Dems, AFL-CIO Step Up Push for Infrastructure Spending as Job Creator

AFL-CIO President Richard Trumka today called for more investments in infrastructure as one plank of a job creation proposal that he plans to bring to the White House employment summit next month — as congressional Democrats continued jockeying over how and whether to pursue and long-term transportation bill in the coming months.

richard_trumka_afl_cio_public_option.jpgAFL-CIO President Richard Trumka (Photo: Politics Daily)

Trumka, speaking at an employment conference co-sponsored with the Economic Policy Institute (viewable here), made infrastructure No. 2 in his five-point jobs plan. Pointing to estimates that the nation’s unmet physical repair needs are nearing $3 billion, he said:

Every dollar spent on infrastructure employs workers all
down the supply chain in construction, manufacturing, design and
engineering – and we need to be sure these dollars create U.S. jobs and
develop badly needed U.S. industrial capacity. And we
need to invest in good green jobs – green technology, energy-efficient
retrofits of public buildings and the smart power grid.

Before making his remarks this morning, Trumka talked job creation with House Democrats, who are still debating the timetable for a new federal transportation bill. The major sticking points, however, remain how to pay for the $500 billion legislation and whether infrastructure spending should be "front-loaded" into a shorter window than the usual six years.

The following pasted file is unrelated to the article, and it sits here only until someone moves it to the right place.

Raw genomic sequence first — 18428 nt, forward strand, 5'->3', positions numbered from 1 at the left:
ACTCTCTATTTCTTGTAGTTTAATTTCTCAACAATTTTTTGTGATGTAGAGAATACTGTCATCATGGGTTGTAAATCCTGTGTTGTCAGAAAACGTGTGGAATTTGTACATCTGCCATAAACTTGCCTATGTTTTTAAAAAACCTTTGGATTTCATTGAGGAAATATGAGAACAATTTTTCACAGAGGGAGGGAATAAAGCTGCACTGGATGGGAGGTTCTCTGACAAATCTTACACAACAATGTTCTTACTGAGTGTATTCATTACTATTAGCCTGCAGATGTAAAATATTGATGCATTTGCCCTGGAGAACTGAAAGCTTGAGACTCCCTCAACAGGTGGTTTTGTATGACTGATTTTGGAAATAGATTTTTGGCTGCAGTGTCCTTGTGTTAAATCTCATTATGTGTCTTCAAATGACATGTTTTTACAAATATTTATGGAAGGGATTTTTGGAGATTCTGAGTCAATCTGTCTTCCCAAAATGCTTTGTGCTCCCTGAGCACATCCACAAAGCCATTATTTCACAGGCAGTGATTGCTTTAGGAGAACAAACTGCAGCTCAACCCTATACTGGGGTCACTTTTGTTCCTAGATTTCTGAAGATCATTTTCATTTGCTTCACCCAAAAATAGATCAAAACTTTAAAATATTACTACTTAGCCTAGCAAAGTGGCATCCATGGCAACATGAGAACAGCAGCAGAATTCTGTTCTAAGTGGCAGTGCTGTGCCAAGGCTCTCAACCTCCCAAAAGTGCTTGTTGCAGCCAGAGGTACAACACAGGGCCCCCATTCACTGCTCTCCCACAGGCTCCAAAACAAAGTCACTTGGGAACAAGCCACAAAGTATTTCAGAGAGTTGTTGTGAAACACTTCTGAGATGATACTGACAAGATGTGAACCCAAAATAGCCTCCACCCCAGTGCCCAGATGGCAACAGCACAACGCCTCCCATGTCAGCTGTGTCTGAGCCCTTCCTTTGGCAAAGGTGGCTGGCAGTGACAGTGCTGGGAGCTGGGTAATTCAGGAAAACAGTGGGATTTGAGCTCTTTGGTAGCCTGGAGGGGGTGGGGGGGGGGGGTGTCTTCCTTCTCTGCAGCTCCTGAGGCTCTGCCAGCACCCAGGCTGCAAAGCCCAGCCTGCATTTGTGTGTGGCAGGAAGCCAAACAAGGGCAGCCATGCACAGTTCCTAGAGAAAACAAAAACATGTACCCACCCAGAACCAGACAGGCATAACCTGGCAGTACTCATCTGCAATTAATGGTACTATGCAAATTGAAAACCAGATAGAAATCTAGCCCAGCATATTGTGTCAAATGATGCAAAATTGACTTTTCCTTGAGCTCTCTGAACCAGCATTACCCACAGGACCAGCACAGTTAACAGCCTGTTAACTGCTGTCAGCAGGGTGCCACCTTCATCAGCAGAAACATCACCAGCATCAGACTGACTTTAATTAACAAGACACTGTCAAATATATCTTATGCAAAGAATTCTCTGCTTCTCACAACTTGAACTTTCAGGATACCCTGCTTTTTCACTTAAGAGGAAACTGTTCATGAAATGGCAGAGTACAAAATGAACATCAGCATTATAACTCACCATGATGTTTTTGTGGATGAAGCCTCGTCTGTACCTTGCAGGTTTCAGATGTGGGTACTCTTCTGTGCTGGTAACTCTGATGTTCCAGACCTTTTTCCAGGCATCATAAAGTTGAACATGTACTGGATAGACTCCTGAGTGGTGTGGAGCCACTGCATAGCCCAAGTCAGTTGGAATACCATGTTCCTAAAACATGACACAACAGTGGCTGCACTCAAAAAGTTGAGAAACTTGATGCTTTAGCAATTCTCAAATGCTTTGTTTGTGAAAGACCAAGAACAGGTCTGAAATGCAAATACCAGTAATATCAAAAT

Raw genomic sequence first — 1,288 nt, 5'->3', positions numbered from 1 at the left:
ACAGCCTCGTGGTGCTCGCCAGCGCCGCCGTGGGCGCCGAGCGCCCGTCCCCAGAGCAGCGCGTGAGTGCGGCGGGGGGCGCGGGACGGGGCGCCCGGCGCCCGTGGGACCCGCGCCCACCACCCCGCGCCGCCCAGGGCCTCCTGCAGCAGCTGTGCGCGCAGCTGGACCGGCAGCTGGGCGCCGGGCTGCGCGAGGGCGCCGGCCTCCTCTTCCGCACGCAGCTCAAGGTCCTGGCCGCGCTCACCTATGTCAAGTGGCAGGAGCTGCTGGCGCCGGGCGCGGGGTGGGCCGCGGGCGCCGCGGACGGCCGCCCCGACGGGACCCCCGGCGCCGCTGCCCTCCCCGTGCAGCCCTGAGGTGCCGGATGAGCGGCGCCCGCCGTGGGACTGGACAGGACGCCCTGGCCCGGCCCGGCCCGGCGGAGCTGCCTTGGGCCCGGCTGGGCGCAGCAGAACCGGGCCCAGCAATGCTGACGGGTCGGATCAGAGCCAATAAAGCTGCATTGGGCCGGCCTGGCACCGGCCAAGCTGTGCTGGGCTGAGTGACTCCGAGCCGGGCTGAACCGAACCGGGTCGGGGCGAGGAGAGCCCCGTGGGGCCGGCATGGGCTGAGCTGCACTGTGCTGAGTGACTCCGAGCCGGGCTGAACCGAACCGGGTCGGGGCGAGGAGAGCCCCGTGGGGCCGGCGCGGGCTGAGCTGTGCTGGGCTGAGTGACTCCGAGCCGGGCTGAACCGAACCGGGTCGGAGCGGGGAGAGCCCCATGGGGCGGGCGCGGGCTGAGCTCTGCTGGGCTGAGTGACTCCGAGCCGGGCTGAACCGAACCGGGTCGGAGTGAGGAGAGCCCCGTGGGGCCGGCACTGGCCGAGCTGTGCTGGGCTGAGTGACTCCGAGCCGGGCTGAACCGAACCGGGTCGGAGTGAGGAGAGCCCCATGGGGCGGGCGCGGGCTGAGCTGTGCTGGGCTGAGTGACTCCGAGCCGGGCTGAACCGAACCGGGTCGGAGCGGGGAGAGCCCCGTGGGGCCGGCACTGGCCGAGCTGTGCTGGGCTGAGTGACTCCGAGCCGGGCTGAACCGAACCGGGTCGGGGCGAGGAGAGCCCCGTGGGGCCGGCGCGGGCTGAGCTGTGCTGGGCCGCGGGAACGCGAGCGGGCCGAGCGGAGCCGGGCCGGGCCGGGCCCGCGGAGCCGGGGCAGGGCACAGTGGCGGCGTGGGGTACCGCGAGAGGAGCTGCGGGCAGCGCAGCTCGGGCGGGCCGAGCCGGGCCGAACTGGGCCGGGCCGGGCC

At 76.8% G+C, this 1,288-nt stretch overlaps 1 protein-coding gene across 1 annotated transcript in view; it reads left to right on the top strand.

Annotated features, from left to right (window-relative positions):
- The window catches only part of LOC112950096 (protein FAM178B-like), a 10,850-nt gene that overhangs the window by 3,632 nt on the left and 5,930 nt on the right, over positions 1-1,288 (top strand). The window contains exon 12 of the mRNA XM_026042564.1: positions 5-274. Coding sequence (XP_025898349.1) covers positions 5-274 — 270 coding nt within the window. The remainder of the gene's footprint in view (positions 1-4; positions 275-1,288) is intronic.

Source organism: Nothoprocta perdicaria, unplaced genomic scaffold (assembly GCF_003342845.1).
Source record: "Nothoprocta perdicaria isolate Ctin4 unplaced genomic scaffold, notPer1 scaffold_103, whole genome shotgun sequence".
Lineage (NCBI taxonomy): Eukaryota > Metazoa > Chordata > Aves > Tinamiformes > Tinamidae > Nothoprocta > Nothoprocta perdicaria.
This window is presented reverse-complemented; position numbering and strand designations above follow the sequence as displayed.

Roll Call offers a map of the landscape today, which may sound familiar to transportation policy wonks:

The question
for Congressional leaders has been whether the spending in such a plan
could enter the economy quickly enough and how to pay for it. Some
Democrats, led by Rep. Peter DeFazio (Ore.), are pushing for a new
transaction tax on Wall Street to help rebuild Main Street, believing
it would put Republicans opposing any tax increases in the position of
backing Wall Street traders over middle-class Americans.

But
there also have been concerns that such a bill could be lampooned as
pork-laden, given that it will be packed with earmarks. The last
transportation bill, crafted when the GOP was still in charge, included
the “Bridge to Nowhere” in Alaska that became a symbol of wasteful
spending.

Leaders
kept traditional earmarks out of the stimulus package earlier this year
exactly because of that fear — although that didn’t stop Republicans,
who voted en masse against the plan, from blasting it as an unnecessary
spending spree.

The
next stimulus plan could go far beyond new roads and bridges, however.
Speaker Nancy Pelosi (D-Calif.), who has already held her own meeting
with economists who universally recommended additional spending, has
noted that Appropriations Chairman David Obey (D-Wis.) has presented an
array of potential items behind the scenes. Publicly, Pelosi — who has
eschewed the word stimulus — has mentioned such items as more aid to
cash-strapped states and a tax credit for hiring new workers.

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